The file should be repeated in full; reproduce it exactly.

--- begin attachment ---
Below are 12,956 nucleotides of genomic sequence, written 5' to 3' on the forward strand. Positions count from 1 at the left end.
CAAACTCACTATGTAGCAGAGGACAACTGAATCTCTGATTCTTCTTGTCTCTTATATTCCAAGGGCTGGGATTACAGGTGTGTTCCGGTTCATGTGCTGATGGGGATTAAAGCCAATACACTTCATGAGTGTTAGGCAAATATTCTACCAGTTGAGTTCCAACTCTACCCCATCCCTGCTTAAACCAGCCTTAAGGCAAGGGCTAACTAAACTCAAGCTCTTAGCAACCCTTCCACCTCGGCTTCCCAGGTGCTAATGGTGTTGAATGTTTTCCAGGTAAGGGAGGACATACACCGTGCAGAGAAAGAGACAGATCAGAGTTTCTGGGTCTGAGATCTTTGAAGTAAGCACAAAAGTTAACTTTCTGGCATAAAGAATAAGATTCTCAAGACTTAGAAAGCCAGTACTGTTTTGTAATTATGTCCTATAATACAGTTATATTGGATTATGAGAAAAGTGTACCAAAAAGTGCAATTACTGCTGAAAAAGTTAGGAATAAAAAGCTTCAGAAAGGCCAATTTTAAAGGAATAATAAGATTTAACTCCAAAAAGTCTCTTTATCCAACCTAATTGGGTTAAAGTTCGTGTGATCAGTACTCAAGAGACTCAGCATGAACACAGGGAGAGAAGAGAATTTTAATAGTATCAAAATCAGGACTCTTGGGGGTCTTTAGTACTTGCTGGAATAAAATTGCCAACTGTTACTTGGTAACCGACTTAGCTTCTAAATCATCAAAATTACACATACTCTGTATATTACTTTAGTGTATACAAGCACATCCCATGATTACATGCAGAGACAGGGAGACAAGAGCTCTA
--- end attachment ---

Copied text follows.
Below are 12,956 nucleotides of genomic sequence, written 5' to 3' on the forward strand. Positions count from 1 at the left end.
CAAACTCACTATGTAGCAGAGGACAACTGAATCTCTGATTCTTCTTGTCTCTTATATTCCAAGGGCTGGGATTACAGGTGTGTTCCGGTTCATGTGCTGATGGGGATTAAAGCCAATACACTTCATGAGTGTTAGGCAAATATTCTACCAGTTGAGTTCCAACTCTACCCCATCCCTGCTTAAACCAGCCTTAAGGCAAGGGCTAACTAAACTCAAGCTCTTAGCAACCCTTCCACCTCGGCTTCCCAGGTGCTAATGGTGTTGAATGTTTTCCAGGTAAGGGAGGACATACACCGTGCAGAGAAAGAGACAGATCAGAGTTTCTGGGTCTGAGATCTTTGAAGTAAGCACAAAAGTTAACTTTCTGGCATAAAGAATAAGATTCTCAAGACTTAGAAAGCCAGTACTGTTTTGTAATTATGTCCTATAATACAGTTATATTGGATTATGAGAAAAGTGTACCAAAAAGTGCAATTACTGCTGAAAAAGTTAGGAATAAAAAGCTTCAGAAAGGCCAATTTTAAAGGAATAATAAGATTTAACTCCAAAAAGTCTCTTTATCCAACCTAATTGGGTTAAAGTTCGTGTGATCAGTACTCAAGAGACTCAGCATGAACACAGGGAGAGAAGAGAATTTTAATAGTATCAAAATCAGGACTCTTGGGGGTCTTTAGTACTTGCTGGAATAAAATTGCCAACTGTTACTTGGTAACCGACTTAGCTTCTAAATCATCAAAATTACACATACTCTGTATATTACTTTAGTGTATACAAGCACATCCCATGATTACATGCAGAGACAGGGAGACAAGAGCTCTA